Rotgipfler is a white wine grape that is thought to be indigenous to the Thermenregion of Austria (located in the eastern part of the country, just south of Vienna), though Philipp Blom, in his The Wines of Austria, indicates that it may actually be from Styria originally, just south of Thermenregion. Its parentage has been confirmed as a spontaneous crossing between Traminer (aka Savagnin) and Roter Veltliner (Sefc, K.M., Steinkellner, H., Glossl, J., Kampfer, S., Regner, F. (1998). Reconstruction of a grapevine pedigree by microsatellite analysis. Theoretical and Applied Genetics. (97) 227-231). The Roter Veltliner link may lead you to believe that this grape is also related to the Austrian specialty Grüner Veltliner, which is sometimes known by the name Weissgipfler, but it turns out that that's probably not true (there has been no proven link between Roter Veltliner and Grüner Veltliner). The name Rotgipfler has something to do with redness somewhere on the vine (rot being the German word for red), though different sources seem to disagree about precisely where this redness is occurring. Some say that it is the tips of the leaves that are red, some say it is the shoots that are red, while the winery's fact sheet seems to give a literal translation of "red shoot-apex," whatever that means. Something on the vine that is not the grapes is red, that much we know for sure, and that's where the grape's name comes from.
It is considered something of an also-ran in the Thermenregion by outside observers, with nearly every critical source starting out their evaluation of the grape by unfavorably comparing it to its running-mate, Zierfandler. Jancis Robinson (in The Oxford Companion to Wine) describes it as "the marginally less noble of the two," while Blom is less equivocal in his statement that it "is certainly the less noble of the two." Robinson offers no support for her declaration of the grape's inferiority, while Blom's reasons seem to be linked more to the fact that the grape is fairly difficult in the vineyard. He points to the grape's habit of ripening late (though it still ripens earlier than Zierfandler, a fact passed over in silence by Blom), its fussiness in terms of its soil and climate preferences, and its sensitivity to wind-chill and botrytis before concluding: "it can produce some full-bodied wines with marked acidity, golden colour, and characteristic aromas of clementines and almonds. Often, though, it produces light and fresh wines that are not remarkable in terms of sophistication and complexity."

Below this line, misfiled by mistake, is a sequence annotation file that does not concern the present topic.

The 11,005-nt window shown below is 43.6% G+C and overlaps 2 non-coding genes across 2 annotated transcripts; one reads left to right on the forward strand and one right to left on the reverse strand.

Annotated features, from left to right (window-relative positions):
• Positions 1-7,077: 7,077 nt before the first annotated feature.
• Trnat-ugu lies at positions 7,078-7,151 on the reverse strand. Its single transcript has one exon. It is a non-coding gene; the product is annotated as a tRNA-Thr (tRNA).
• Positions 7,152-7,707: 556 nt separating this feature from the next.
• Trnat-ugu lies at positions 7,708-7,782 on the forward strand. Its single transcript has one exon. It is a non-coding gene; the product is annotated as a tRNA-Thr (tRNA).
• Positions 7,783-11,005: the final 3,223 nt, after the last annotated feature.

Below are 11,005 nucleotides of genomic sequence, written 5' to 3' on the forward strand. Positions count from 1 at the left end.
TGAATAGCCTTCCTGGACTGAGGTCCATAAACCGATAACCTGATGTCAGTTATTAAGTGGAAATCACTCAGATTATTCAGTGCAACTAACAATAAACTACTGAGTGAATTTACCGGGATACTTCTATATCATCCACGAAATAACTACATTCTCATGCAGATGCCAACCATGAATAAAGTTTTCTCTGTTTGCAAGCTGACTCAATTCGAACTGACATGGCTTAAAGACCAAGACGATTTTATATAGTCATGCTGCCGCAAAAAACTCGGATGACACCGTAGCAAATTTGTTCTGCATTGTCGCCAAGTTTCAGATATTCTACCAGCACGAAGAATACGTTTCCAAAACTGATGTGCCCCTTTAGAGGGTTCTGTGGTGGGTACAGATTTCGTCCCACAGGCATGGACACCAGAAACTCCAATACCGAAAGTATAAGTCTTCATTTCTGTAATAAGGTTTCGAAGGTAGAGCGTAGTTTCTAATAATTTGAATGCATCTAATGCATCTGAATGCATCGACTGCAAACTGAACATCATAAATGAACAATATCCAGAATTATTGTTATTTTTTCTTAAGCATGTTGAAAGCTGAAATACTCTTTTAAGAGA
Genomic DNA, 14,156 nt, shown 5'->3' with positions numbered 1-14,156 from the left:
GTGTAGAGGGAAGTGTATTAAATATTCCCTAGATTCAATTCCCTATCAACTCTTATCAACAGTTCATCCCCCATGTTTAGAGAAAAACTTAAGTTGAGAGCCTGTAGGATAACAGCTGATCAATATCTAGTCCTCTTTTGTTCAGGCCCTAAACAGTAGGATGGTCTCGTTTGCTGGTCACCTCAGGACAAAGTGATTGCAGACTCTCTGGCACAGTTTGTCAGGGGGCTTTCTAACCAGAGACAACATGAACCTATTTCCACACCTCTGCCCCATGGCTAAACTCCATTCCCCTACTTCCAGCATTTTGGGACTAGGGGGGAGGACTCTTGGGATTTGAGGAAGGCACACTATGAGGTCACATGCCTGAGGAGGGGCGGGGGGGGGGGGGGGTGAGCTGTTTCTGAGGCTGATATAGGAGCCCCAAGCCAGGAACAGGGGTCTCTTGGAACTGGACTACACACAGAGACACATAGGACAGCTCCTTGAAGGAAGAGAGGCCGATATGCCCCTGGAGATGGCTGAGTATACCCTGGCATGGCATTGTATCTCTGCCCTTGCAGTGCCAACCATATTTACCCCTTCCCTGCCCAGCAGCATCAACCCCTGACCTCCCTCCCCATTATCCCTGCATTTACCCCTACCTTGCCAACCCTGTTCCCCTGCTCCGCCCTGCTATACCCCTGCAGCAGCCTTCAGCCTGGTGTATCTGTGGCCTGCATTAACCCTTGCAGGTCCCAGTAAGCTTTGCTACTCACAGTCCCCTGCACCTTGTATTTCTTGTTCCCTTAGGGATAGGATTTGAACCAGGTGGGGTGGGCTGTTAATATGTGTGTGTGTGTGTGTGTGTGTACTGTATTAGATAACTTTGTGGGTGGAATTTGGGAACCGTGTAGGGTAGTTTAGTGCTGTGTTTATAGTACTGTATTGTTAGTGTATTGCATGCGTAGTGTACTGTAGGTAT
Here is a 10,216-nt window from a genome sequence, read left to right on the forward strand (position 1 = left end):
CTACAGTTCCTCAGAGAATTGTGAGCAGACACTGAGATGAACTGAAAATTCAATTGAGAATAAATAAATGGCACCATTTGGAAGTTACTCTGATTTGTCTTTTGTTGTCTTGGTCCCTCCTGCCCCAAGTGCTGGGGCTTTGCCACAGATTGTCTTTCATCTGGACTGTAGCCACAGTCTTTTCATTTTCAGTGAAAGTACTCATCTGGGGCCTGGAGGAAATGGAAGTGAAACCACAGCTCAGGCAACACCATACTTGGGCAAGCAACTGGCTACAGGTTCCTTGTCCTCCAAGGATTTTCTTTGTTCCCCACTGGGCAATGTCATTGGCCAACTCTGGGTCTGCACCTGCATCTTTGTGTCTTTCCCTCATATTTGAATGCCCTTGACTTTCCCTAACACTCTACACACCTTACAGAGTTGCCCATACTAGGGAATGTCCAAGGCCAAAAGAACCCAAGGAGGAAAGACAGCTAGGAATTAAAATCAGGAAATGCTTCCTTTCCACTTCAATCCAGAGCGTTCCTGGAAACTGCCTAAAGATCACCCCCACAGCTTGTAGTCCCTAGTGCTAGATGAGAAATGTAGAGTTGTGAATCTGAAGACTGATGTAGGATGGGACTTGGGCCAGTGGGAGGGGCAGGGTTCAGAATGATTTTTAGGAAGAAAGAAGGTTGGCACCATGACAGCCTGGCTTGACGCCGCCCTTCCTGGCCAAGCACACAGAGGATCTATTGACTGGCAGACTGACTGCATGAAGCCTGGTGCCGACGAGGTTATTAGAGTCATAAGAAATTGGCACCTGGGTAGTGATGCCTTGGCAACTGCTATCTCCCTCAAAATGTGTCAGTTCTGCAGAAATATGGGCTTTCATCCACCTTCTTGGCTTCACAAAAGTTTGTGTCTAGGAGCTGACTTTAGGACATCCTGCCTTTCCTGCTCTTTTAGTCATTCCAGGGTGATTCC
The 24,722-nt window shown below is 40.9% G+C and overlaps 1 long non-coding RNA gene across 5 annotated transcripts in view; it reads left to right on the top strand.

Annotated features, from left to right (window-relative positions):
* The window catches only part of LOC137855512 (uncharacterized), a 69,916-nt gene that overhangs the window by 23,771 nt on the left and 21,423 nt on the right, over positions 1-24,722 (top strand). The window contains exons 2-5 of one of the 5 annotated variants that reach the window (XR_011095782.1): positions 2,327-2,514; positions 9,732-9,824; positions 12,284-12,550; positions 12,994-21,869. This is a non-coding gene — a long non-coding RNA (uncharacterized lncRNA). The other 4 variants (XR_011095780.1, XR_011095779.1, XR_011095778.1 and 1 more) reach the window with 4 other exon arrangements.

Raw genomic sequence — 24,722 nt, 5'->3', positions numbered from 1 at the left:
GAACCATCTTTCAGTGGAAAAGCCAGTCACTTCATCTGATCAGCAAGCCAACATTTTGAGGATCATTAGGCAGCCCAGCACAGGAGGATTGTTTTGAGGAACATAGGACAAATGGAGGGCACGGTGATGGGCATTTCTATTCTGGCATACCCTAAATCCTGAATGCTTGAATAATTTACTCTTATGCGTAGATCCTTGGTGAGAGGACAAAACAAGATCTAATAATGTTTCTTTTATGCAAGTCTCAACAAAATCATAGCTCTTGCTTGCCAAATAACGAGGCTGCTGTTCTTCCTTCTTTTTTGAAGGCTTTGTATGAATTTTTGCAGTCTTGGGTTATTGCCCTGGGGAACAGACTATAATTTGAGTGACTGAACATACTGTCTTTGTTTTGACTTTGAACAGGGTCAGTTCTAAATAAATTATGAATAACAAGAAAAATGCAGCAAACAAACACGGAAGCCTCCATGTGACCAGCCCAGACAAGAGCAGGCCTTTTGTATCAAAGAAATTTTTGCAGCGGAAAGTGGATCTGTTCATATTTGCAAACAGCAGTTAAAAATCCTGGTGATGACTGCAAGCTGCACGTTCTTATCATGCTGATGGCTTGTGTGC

|The Johanneshof Reinisch Winery|
Circo Vino. They tell me this bottle retails for about $20 and is available in the NY, NJ, IL, CA, FL, OR, and WA markets with the possibility of Massachusetts distribution in the near future. Some batches of this wine undergo spontaneous wild yeast fermentation, but all batches are kept on their lees for about four months after fermentation stops and the batches are blended together and bottled. In the glass, this wine was a pale silvery lemon color with greenish tints. The nose was nicely aromatic with lemony citrus, ripe pear, green apple and white flowers. The wine's body was on the lighter side of medium with medium acidity. There was nice lemony and light apple fruit and a very clean, very refreshing minerality that kept me reaching for the glass. This wine made me long for the warmer days of summer (which I don't often do) and had me wistfully looking out my window at the gloomy Boston October I found myself in. Fans of lighter Italian Pinot Grigio will find a lot to like here. I kept imagining myself eating raw oysters on the half-shell with just a twist of lemon on them while I was drinking this. It's not the most complex wine you'll ever drink, but it's incredibly refreshing and there's always a spot in my cellar for wines like that.